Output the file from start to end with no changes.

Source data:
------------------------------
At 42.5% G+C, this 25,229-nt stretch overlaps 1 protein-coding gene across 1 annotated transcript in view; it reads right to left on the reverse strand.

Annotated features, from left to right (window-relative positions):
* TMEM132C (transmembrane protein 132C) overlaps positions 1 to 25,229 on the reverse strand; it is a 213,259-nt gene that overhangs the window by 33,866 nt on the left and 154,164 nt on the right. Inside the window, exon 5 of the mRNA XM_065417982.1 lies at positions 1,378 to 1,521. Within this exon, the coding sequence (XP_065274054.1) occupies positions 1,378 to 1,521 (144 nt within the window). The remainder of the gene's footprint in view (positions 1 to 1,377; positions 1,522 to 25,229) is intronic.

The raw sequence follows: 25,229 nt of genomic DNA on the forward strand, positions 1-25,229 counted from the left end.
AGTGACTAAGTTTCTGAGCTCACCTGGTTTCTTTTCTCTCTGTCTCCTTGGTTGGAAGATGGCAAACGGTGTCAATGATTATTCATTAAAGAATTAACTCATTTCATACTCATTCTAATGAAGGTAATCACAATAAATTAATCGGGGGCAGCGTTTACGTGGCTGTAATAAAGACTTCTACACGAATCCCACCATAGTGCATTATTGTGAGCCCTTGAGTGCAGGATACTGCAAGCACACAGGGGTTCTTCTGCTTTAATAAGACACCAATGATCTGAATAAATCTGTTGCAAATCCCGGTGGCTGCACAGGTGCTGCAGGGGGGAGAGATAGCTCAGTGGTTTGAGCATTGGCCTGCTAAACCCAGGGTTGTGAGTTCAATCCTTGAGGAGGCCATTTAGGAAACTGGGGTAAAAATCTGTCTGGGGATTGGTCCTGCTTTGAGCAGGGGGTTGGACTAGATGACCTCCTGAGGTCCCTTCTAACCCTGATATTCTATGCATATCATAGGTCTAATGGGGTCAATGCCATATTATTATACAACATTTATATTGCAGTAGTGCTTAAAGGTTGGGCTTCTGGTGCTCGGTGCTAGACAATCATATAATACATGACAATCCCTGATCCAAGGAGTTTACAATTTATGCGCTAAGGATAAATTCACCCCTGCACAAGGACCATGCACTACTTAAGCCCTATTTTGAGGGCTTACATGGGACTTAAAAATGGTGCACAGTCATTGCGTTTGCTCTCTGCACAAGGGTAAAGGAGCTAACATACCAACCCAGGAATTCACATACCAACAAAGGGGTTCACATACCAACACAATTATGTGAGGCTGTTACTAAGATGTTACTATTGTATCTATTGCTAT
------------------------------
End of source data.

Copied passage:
At 42.5% G+C, this 25,229-nt stretch overlaps 1 protein-coding gene across 1 annotated transcript in view; it reads right to left on the reverse strand.

Annotated features, from left to right (window-relative positions):
* TMEM132C (transmembrane protein 132C) overlaps positions 1 to 25,229 on the reverse strand; it is a 213,259-nt gene that overhangs the window by 33,866 nt on the left and 154,164 nt on the right. Inside the window, exon 5 of the mRNA XM_065417982.1 lies at positions 1,378 to 1,521. Within this exon, the coding sequence (XP_065274054.1) occupies positions 1,378 to 1,521 (144 nt within the window). The remainder of the gene's footprint in view (positions 1 to 1,377; positions 1,522 to 25,229) is intronic.

The raw sequence follows: 25,229 nt of genomic DNA on the forward strand, positions 1-25,229 counted from the left end.
AGTGACTAAGTTTCTGAGCTCACCTGGTTTCTTTTCTCTCTGTCTCCTTGGTTGGAAGATGGCAAACGGTGTCAATGATTATTCATTAAAGAATTAACTCATTTCATACTCATTCTAATGAAGGTAATCACAATAAATTAATCGGGGGCAGCGTTTACGTGGCTGTAATAAAGACTTCTACACGAATCCCACCATAGTGCATTATTGTGAGCCCTTGAGTGCAGGATACTGCAAGCACACAGGGGTTCTTCTGCTTTAATAAGACACCAATGATCTGAATAAATCTGTTGCAAATCCCGGTGGCTGCACAGGTGCTGCAGGGGGGAGAGATAGCTCAGTGGTTTGAGCATTGGCCTGCTAAACCCAGGGTTGTGAGTTCAATCCTTGAGGAGGCCATTTAGGAAACTGGGGTAAAAATCTGTCTGGGGATTGGTCCTGCTTTGAGCAGGGGGTTGGACTAGATGACCTCCTGAGGTCCCTTCTAACCCTGATATTCTATGCATATCATAGGTCTAATGGGGTCAATGCCATATTATTATACAACATTTATATTGCAGTAGTGCTTAAAGGTTGGGCTTCTGGTGCTCGGTGCTAGACAATCATATAATACATGACAATCCCTGATCCAAGGAGTTTACAATTTATGCGCTAAGGATAAATTCACCCCTGCACAAGGACCATGCACTACTTAAGCCCTATTTTGAGGGCTTACATGGGACTTAAAAATGGTGCACAGTCATTGCGTTTGCTCTCTGCACAAGGGTAAAGGAGCTAACATACCAACCCAGGAATTCACATACCAACAAAGGGGTTCACATACCAACACAATTATGTGAGGCTGTTACTAAGATGTTACTATTGTATCTATTGCTAT